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Blank space on maps

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#16
Andrew

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If you are covering a a large area, you could always fill in the gaps with a few insets of city level detail.


I agree with Greg.

Or you could do what old maps did and use a texture or dark color fill for those areas.
Examples from my website:
Tavernier's Description Du Pays Armorique A Pres Bretaigne
Erwin Raisz's Map of the Lower Nile
Texture can fill in white space quite nicely.


I think that's a great solution, those maps look great with the textures. Makes them look complete!

#17
Jean-Louis

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Monsters on maps...Hummm!
That tradition should be revived
Fear of what's out there is still alive and well
I can see a nice map of Republican middle America as an island surrounded by terrorists and socialists of all sorts ...
or a map of Liberal Coastal America wiith the center filled with White supremacists in Idaho, Fiery preachers in Texas etc...
Could make a nice pictorial series.

BTW That,s a nice website there Phil
Jean-Louis Rheault
Montreal


#18
Matthew Hampton

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I agree with Jean-Louis about your site Phil. While I am very familiar with Erwin Raisz's work I have not connected the name of Heather Childs to any cartography I am familiar with. I am especially intrigued to view some of her work.

I hunted around and while i did not find any maps of Heather Childs - I found a book she wrote about creating decorative maps. It should arrive in a few weeks.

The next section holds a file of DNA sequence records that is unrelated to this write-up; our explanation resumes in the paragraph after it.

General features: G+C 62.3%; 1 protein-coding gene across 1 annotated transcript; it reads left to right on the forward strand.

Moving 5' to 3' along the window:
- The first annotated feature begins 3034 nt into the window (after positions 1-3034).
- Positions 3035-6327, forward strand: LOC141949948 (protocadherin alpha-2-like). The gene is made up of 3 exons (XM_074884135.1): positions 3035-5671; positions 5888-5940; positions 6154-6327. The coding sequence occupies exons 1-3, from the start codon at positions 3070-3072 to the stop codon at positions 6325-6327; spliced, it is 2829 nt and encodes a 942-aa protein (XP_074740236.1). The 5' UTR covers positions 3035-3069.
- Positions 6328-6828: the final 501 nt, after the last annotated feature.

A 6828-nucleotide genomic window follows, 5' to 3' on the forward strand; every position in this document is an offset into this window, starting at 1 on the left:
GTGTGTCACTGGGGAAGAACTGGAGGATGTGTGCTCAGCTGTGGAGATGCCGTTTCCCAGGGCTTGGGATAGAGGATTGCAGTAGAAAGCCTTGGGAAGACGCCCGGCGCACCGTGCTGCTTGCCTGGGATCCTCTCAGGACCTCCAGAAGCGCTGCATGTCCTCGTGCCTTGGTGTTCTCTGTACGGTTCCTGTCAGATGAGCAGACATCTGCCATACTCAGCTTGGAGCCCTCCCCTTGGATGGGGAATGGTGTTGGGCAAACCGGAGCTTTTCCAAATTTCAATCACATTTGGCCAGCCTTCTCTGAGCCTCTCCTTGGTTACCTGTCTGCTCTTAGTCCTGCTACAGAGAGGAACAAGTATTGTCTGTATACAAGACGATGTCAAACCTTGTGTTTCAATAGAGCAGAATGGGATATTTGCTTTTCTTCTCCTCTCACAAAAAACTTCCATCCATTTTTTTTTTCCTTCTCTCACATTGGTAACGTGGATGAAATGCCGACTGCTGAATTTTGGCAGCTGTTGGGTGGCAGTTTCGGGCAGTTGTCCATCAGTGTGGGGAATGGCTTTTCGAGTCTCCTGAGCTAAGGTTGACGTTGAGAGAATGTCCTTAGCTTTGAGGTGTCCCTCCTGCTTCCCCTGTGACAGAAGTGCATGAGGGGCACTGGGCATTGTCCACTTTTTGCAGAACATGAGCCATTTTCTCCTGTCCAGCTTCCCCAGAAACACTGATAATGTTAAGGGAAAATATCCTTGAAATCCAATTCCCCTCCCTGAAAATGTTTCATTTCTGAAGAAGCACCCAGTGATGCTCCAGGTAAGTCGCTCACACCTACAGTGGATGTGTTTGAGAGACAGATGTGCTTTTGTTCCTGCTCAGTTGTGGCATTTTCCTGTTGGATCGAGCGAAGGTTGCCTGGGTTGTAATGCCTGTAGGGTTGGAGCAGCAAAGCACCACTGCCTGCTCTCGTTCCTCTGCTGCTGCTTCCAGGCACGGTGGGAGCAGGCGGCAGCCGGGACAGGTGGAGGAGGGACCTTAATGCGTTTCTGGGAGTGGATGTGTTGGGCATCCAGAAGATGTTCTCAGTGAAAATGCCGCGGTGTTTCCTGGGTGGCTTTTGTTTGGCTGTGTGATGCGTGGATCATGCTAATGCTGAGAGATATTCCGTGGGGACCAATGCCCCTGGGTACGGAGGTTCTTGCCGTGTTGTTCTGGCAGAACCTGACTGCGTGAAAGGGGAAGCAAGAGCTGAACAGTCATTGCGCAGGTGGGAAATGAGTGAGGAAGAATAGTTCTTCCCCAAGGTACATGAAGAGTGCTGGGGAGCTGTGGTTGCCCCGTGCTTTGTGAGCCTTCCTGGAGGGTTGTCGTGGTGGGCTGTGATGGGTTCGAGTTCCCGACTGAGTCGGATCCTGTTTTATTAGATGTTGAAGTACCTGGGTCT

I am thinking that Phil pulled her some of her symbols from her book. Thanks Phil!

co-cartographic creator of boringmaps.com


#19
P Riggs

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Thanks for the kind comments everyone. Yes, the symbols are from the book.

Heather Child's book is the main inspiration for the website. I've always loved maps, but a certain kind of map. And I've always loved art. It wasn't until I found a copy of Heather Child's book in the library that I began understanding why some maps inspired me and others left me flat. It was maps as art as well as geographic information. After reading her book I began to put my knowledge of art composition and design to maps.

It was also a completely different approach to map-making from my GIS and thematic mapping training.

From what I have been able to gather, Heather was much more an artist known for her calligraphy than for map-making. But she knew her subject well enough because she included a short section on map projections... my standard for whether

Her book is only 96 pages long, but filled with decorative maps of people I've never heard of in styles ranging from Jansson and the Dutch masters in the 1600's to abstract in the first part of the 20th century (book published in 1956). I only wish it had published in color!
Philip Riggs
Decorative-Maps.com




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